Top 5 Reasons Teachers Leave Education

This school year has been a tough year. Matter of fact, this school year has been a tough decade!

According to a recent survey from RAND, a nonprofit nonpartisan research organization, nearly one in four teachers surveyed in 2021 said they were likely to quit their jobs and be out of the classroom.

You may have heard about the Great Resignation. In industry, this mostly refers to older professionals deciding to retire early or workers leaving jobs to find positions that are more rewarding.  That really doesn’t apply to teaching as it can be the most rewarding profession in the world — when teachers are supported. 

Then why are teachers leaving the profession?

Teachers no longer feel supported – whether that is because districts failing to provide the necessary resources, parents pressuring teachers politically about masks and other non-teaching issues, or the general public which more recently has been misled by the media about the dedication of teachers during this pandemic.

According to the NEA, “to avoid a ‘Great Resignation,’ districts need to make substantive changes to reduce stress and improve morale in schools. Educators don’t need any more chair massages or Casual Fridays, says one expert. This is about support and autonomy.”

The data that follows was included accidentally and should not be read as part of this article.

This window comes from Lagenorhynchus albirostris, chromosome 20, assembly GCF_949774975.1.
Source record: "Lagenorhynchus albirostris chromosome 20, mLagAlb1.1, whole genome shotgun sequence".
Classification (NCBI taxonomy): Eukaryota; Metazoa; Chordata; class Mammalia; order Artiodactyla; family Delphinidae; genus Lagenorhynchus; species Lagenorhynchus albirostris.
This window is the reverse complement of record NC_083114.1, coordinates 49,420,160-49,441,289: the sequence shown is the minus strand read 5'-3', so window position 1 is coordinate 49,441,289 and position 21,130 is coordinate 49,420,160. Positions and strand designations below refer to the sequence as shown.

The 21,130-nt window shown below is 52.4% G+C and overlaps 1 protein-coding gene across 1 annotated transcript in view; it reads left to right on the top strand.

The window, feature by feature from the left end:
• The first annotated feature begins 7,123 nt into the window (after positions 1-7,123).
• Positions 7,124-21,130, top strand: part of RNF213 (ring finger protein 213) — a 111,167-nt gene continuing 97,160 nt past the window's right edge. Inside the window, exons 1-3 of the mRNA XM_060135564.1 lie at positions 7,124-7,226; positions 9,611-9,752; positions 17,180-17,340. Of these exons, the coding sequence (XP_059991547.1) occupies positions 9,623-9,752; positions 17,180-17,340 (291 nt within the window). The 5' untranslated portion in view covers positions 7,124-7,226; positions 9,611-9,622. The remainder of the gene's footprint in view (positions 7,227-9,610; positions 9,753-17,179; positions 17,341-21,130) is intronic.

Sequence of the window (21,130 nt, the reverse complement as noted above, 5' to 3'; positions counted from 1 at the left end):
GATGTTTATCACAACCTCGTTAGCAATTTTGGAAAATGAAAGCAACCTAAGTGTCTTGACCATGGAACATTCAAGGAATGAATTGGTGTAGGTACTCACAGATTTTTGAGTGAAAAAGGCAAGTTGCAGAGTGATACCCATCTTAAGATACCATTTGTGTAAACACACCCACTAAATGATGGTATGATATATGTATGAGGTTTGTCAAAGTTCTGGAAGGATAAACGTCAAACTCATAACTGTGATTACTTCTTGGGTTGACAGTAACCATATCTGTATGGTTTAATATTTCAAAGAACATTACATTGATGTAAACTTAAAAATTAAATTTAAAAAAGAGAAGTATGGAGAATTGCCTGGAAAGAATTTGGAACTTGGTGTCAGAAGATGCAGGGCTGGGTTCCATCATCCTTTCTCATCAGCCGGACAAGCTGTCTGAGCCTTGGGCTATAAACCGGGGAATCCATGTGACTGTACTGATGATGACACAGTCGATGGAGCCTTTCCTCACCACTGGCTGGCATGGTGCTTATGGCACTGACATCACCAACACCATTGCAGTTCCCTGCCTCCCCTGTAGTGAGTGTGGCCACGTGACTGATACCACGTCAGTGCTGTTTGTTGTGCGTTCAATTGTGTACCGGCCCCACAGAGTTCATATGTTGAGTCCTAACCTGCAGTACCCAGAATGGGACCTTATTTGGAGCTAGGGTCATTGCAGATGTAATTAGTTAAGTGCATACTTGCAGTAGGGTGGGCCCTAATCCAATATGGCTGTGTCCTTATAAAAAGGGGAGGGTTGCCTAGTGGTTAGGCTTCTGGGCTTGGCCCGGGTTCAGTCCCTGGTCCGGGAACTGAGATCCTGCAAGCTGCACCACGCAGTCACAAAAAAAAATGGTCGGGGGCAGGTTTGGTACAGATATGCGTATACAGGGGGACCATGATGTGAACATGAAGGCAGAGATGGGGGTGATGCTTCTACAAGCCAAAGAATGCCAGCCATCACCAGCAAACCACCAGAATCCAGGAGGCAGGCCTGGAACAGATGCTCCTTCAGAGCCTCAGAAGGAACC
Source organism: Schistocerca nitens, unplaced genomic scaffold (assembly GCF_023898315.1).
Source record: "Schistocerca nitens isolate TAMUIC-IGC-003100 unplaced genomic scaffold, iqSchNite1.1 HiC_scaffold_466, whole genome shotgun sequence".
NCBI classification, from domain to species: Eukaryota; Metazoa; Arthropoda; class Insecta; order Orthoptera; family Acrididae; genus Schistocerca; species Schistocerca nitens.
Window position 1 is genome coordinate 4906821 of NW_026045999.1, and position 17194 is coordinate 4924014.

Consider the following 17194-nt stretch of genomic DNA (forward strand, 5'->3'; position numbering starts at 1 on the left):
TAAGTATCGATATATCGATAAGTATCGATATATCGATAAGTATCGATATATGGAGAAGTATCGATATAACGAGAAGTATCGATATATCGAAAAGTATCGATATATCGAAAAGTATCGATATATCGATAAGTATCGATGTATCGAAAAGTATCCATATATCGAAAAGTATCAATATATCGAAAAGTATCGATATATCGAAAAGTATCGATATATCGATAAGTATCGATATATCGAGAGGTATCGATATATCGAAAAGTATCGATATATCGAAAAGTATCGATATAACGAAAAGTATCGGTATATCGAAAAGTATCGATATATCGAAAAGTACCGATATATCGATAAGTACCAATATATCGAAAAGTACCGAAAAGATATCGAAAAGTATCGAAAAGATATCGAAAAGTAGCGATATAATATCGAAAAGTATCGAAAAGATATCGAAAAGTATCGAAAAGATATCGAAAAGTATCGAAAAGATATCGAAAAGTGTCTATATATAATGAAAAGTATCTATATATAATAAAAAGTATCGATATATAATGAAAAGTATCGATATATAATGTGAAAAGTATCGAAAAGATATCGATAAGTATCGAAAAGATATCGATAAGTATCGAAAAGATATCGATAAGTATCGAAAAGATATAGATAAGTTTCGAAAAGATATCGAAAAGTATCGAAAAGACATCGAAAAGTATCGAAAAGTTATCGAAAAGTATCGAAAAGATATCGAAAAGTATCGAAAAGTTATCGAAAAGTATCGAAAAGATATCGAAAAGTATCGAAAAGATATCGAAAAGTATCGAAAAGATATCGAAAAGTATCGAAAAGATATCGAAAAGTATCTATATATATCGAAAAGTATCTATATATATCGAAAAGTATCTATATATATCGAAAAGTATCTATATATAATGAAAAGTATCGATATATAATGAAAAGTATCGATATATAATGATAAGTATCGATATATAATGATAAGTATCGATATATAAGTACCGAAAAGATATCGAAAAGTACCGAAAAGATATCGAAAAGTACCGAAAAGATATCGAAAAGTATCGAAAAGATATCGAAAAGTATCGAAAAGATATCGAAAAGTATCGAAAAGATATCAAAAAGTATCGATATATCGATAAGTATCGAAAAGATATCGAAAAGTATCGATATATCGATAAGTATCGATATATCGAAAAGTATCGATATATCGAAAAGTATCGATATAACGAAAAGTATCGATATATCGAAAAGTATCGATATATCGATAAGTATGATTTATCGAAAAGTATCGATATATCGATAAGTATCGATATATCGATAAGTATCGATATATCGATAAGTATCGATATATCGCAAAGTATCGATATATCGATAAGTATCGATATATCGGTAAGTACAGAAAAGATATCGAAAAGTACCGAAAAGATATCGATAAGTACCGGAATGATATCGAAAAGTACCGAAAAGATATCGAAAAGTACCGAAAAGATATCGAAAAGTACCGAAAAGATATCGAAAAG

What are the specific issues for teachers? ESGI and ThinkFives surveyed thousands of teachers and identified these Top 5 reasons.

Lack of Resources and Support

Lack of Resources and Support

Many districts and schools lack sufficient funding for updated materials, technology, and staff. This places a huge burden on teachers, who must make do with insufficient books and supplies while managing high teacher-to-student ratios, according to the 2020 State of Teaching Survey.

While this is not new, the pandemic has certainly exacerbated the situation. Feeling ill equipped to meet the needs of their students because the lack of resources can leave teachers deflated and demoralized.  This can lead to less effective teaching and a worsening spiral.

And it’s not just resources. Teachers also feel a lack of support from administrators, district officials, and school boards. In balancing the political and financial needs of the community, teachers often feel like they’re relegated to the bottom of the list. Not only are they under-resourced and under-supported, they are then charged with the responsibility to fix the problems caused by poor district decisions.

Local communities and businesses must advocate for better school funding and teacher support.

Too Much To Do

Too Much To Do